Existing structures require frequent repair but a lot can go wrong, explains van der Woerd. “Especially when using mortar in the repair process. If it doesn’t bond properly, concrete rot can soon reappear. That’s why we’ve made our self-healing mortar fool-proof – with an extremely effective bond.” This makes it possible to apply self-healing mortar to existing concrete structures. It is also particularly suitable for waterproofing existing quays and cellars.
What is required in order to accelerate innovation in the concrete industry?
The concrete industry has always been conservative. Companies are accustomed to working in a specific way and are naturally risk-averse. If there are problems in major projects, they can result in expensive damage claims, which is why tried-and-trusted methods are the norm. But change is needed: the sector accounts for over 15% of annual CO2 emissions. Europe also has to meet its Green Deal target: being climate-neutral by 2050. Van der Woerd: “Commissioning authorities are already demanding a smaller footprint and manufacturers, contractors and subcontractors are all gradually beginning to notice that. It will take some effort, but anything worth doing always does.”
At the same time, the Netherlands serves as an excellent living lab, as van der Woerd explains. “In many countries, hierarchical structures can prevent open dialogue. In the Netherlands, we have the confidence to be critical to each other and have high quality standards. Combine that with a close relationship with TU Delft as your partner to accelerate innovations and you have fertile ground for growth. If you can prove yourself in the Netherlands, you’re also ready to take on the rest of the world. And it’s outside the country’s borders where you can really make a difference with waterproof, low-maintenance and self-healing concrete.”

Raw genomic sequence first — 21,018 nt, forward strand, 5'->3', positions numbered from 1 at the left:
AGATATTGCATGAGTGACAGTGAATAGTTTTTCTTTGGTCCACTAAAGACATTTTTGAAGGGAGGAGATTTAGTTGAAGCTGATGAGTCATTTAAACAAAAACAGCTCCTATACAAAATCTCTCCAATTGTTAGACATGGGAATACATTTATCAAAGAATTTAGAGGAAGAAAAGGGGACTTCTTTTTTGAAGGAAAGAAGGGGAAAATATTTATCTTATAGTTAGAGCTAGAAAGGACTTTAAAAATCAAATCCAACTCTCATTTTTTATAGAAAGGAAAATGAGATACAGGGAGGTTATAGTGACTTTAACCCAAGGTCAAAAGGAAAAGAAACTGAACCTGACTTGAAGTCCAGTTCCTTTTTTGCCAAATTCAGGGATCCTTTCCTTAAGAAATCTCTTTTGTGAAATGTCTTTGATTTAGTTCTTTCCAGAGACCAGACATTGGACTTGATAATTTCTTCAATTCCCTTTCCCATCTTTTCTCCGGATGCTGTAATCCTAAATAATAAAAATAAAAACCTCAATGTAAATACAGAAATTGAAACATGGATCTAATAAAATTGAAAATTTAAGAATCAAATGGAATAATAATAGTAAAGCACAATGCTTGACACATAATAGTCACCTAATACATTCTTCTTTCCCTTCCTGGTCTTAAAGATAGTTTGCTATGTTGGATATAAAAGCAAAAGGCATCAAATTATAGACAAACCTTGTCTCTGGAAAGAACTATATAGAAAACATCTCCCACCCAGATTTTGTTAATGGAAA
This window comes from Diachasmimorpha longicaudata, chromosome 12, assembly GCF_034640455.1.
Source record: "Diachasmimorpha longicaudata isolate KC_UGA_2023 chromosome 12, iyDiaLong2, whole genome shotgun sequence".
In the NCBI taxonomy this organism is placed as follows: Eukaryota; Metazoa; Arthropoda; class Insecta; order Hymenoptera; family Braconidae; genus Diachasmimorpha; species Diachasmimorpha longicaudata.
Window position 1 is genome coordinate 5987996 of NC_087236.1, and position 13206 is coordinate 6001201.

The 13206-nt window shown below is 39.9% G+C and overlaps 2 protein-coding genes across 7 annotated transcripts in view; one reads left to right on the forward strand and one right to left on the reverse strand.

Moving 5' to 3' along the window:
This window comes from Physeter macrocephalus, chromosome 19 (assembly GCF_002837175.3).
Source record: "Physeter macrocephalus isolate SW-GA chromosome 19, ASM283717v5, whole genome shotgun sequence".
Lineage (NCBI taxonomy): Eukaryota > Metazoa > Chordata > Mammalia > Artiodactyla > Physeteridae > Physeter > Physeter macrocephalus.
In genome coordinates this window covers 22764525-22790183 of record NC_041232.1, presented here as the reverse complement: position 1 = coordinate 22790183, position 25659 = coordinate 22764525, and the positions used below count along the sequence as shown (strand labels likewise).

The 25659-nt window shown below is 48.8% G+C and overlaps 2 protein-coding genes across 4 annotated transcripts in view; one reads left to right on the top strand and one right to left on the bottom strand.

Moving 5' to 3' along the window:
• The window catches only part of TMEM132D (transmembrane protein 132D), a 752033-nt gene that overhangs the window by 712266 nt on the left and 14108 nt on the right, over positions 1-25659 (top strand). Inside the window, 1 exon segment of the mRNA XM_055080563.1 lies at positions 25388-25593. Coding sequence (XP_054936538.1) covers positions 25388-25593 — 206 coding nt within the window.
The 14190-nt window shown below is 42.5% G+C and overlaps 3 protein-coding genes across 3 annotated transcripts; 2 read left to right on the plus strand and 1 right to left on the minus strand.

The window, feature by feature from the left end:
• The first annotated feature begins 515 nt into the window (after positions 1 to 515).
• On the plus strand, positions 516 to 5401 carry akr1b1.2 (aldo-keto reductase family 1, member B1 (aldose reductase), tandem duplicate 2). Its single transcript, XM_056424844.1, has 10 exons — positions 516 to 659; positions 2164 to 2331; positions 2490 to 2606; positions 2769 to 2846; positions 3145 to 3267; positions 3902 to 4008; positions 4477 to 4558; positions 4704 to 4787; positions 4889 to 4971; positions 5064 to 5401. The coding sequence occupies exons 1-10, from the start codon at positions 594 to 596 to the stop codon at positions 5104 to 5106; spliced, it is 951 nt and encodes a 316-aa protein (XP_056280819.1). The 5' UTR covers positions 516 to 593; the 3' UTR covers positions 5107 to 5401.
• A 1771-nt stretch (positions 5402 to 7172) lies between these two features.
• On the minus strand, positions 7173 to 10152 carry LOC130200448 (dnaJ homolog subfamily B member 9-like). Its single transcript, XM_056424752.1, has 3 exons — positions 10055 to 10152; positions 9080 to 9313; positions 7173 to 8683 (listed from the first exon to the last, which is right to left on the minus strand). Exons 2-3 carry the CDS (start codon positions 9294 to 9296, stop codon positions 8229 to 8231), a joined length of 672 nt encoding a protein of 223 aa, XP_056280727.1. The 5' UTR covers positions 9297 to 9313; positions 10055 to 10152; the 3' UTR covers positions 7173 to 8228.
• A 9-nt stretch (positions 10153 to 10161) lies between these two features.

How do you make innovations a successful part of major projects?
The Dutch Concrete Agreement (Betonakkoord) has set a target to reduce CO2 by 50% by 2030. That also presents a major challenge that calls on all the parties involved to dare to take risks. This increases the sense of urgency, says van der Woerd. “We will need innovations to achieve that reduction. But we’re also asking clients and commissioning authorities to take a risk with these innovations. If it goes wrong, it could damage their reputation.”
Van der Woerd suggests setting aside a ‘risk fund’ as a feasible alternative for subsidies or carbon pricing within projects: a special fund that you can turn to if something does go wrong with a major project. “The industry, commissioning authorities: everyone’s scared of the risks involved in innovation and renewal. And I fully understand that. But a willingness to experiment is essential. In 1911, Anthony Fokker took a huge risk when he flew around the St-Bavo Church several times to prove that his aircraft worked. We still need that kind of daring.”